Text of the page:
[Excerpt] "Commercial nuclear reactors in the United States have been producing electricity and highly radioactive wastes for more than forty years. Originally, reluctant utilities built reactors at the urging of Congress, acting in accordance with the Atomic Energy Act. The Act called for promotion of nuclear technology and also provided a shield of secrecy allowing for extensive power to classify information. Wiretapping and other surveillance techniques were allowable if nuclear secrets or interference with nuclear programs were involved. During this time the Atomic Energy Commission (AEC) provided films and comic books, and gave speeches in a public relations campaign designed to convince the public, both in the U.S. and abroad, that the same technology that created the atomic bomb could be used to vastly improve the quality of life. Throughout the period of hard sell and promotion of nuclear power, the issue of waste management and disposal was either ignored or assurances were given that there was no problem. Since the 1950s, science, business and government have claimed that solutions are available and that nuclear waste disposal is a political problem, not a technical challenge."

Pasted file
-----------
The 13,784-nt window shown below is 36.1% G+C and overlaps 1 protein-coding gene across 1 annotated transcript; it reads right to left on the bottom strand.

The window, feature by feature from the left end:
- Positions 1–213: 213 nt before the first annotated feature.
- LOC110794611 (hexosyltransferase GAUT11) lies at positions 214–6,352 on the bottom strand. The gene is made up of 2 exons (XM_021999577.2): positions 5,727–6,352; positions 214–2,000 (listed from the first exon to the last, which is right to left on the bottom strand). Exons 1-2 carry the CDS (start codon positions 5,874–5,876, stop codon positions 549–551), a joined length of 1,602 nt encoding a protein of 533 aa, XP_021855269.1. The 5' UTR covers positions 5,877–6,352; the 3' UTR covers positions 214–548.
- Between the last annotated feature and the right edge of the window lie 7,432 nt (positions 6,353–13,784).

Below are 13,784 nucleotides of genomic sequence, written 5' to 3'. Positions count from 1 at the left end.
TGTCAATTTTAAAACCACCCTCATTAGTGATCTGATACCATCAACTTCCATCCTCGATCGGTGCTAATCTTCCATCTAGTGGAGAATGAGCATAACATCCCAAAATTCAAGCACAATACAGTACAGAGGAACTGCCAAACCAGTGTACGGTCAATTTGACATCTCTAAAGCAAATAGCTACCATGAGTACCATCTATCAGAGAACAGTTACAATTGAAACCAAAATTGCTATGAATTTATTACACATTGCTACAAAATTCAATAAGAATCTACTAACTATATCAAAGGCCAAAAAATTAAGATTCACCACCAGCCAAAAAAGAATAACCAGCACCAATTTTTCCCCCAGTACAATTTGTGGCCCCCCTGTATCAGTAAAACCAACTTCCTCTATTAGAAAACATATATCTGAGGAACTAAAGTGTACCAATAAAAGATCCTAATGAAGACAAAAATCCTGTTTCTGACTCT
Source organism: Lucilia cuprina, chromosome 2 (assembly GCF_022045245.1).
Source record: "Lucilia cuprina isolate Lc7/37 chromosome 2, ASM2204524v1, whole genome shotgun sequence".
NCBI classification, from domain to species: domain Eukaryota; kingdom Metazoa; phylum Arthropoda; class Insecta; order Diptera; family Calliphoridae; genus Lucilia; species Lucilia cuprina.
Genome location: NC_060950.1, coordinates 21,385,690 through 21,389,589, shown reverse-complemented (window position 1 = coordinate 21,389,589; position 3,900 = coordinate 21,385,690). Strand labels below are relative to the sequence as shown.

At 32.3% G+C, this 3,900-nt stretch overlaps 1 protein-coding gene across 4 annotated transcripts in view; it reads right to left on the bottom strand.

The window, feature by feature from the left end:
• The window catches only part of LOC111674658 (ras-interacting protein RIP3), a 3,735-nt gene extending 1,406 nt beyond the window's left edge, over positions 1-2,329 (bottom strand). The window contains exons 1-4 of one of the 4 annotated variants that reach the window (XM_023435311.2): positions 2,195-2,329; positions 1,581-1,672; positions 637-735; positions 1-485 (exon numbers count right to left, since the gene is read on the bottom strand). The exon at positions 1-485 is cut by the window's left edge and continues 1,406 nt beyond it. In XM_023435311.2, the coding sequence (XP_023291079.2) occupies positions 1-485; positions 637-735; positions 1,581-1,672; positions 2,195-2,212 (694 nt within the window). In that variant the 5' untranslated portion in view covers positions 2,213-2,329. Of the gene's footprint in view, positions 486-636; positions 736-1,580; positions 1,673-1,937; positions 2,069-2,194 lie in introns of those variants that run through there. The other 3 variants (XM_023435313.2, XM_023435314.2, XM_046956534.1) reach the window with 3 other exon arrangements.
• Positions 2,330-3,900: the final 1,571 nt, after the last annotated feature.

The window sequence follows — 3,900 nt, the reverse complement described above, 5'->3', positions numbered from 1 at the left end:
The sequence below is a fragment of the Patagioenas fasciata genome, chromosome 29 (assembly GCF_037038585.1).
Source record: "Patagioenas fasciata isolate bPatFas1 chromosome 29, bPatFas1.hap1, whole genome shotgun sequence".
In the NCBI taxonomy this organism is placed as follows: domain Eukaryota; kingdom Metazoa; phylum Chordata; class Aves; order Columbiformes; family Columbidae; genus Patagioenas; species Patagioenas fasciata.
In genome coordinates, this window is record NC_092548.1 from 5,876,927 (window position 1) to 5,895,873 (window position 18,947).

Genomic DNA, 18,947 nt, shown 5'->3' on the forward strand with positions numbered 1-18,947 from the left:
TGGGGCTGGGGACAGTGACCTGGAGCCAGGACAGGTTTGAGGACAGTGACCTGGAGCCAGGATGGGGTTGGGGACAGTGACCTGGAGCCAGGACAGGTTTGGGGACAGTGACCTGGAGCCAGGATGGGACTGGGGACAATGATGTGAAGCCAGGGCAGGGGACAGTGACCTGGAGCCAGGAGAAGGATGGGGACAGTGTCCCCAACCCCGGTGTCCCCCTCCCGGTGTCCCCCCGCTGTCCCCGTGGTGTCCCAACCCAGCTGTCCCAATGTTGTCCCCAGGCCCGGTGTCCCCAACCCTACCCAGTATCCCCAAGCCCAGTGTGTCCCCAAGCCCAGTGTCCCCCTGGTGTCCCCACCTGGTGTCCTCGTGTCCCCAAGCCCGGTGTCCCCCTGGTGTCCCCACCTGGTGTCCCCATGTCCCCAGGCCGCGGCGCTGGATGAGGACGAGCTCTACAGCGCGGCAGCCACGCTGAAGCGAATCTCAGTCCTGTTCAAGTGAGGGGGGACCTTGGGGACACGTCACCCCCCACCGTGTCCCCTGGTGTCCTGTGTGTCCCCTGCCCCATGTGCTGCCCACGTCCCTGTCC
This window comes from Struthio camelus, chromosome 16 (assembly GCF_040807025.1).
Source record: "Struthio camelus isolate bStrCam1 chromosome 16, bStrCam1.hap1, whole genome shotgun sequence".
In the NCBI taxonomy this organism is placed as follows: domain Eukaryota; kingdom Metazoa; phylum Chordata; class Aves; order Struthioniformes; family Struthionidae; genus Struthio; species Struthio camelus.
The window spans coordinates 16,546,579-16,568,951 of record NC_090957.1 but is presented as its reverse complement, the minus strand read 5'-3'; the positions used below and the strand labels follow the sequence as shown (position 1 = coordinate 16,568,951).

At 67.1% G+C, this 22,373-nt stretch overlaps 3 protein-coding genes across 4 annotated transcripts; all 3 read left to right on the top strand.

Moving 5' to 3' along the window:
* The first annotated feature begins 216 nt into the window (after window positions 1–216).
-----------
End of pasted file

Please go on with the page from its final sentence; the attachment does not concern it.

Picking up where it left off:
Judy Treichel, How to Achieve Public Participation in Nuclear Waste Decisions: Public Relations or Transparent Adversary Science, 11 RISK 221 (2000).